August 17, 2009
The Angels of L'Anaheimornia aren't about to set a franchise record for slugging or anything, but their present sixth-place rank in ISO with a .161 clip is their highest ranking and best team-level performance since 2000 (.193, which ranked second that season), and ranks third in all-time Angels history:
Year ISO AL Rank 2000 .193 2nd 1995 .171 4th 2009 .161 6th 1982 .159 2nd 1996 .155 11th
Obviously, not all of these are the same things; ranking second behind Harvey's Wallbangers in 1982 is something to brag about, while this year's sixth-place ranking probably isn't. Even so, consider that the present iteration of los Angeles de Los Angeles has gotten this far with a lot going wrong: losing Hunter and Vladimir Guerrero for extended stretches meant an awful lot of Little Sarge in the lineup, plus Howie Kendrick required a punitive demotion to get reacquainted with his swing. Now, with Hunter back in the fold on top of Vladi's resumption of slugliness as a full-time DH, added to a healthy Juan Rivera, Mike Napoli doing his thing, Kendry Morales riding high, and Kendrick hitting .357/.400/.520 since his return from Utah, it's not hard to envision this team taking its best shot at so-called 'steroid era' slugging feats.
Of course, there's also that other nice thing about getting Hunter back (besides benching Gary Matthews Jr.), which is the defensive help he'll provide to a staff already trying to get by without Joe Saunders. Seeing what Ervin Santana can do today in his next time out since last week's shutout of the Rays might help alleviate some of that concern, but with Trevor Bell taking lumps in his debut and Sean O'Sullivan looking worse each time out, I still think the Angels can't really afford to passively wait on Saunders' return at the end of the month. They're already at risk as far as fronting a plausible playoff rotation, and while that slugging's a nice equalizer, somebody who can go five innings and give up a lot fewer than two baserunners per frame would come in handy. A pity that Paul Byrd's not available.*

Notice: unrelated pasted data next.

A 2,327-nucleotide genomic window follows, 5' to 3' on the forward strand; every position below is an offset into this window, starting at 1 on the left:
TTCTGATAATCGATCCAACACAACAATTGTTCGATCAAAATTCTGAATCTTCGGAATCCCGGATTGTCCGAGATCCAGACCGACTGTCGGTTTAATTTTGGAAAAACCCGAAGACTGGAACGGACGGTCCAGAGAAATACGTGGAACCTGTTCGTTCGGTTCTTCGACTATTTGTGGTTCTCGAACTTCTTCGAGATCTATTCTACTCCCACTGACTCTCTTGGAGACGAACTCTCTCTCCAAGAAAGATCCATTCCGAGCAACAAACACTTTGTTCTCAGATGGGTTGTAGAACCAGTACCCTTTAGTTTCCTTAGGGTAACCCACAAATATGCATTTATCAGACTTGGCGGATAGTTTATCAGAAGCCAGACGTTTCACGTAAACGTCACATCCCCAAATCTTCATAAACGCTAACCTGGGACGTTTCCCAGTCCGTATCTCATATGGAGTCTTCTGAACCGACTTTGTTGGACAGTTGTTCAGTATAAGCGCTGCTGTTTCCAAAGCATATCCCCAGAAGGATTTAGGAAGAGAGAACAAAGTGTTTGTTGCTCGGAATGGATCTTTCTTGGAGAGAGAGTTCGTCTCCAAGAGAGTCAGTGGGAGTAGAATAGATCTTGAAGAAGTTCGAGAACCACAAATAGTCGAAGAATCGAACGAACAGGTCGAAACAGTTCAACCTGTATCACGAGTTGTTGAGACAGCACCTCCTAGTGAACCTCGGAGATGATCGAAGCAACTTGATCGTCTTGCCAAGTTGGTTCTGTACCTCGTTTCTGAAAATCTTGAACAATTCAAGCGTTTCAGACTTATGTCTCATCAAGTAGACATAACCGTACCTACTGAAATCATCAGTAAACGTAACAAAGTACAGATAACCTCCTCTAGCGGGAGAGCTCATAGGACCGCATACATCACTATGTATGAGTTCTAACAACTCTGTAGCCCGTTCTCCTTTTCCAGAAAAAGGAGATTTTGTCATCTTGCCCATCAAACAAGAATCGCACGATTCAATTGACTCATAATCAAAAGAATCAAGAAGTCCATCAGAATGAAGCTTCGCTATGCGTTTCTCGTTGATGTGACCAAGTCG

* Update at 5:30 p.m. ET: Of course, now that we know that Russ Ortiz became free agents as of today, and with the Red Sox releasing John Smoltz and the Rangers Vicente Padilla (both stand to clear outright release waivers on Wednesday), the Angels have experienced options who they might turn to were they so inclined. The thing about the Angels, though, is that they probably aren't.
Tomko's reportedly an opera buff, which if different from an opera buffa in that in the latter, you're laughing at the performance. Oh. Hrm... that's not quite right, is it? Let's try this again, and play nicely. Tomko's purchase rescues him from the fact that Sacramento's opera doesn't open until November (with the ubiquitous Donizetti's L'elisir d'amore, which, appropriately enough while we talk about Tomko, is about resorting to drink to combat indifference), so his return to the Bay Area puts him back in proximity to the San Francisco Opera, which opens in September and appears to be a better thing these days than it was when Tomko was last pitching for the Giants, and when the horrors of Pamela Rosenberg's era of misrule were in full swing. Let me tell you, I know that I feel relieved, don't you?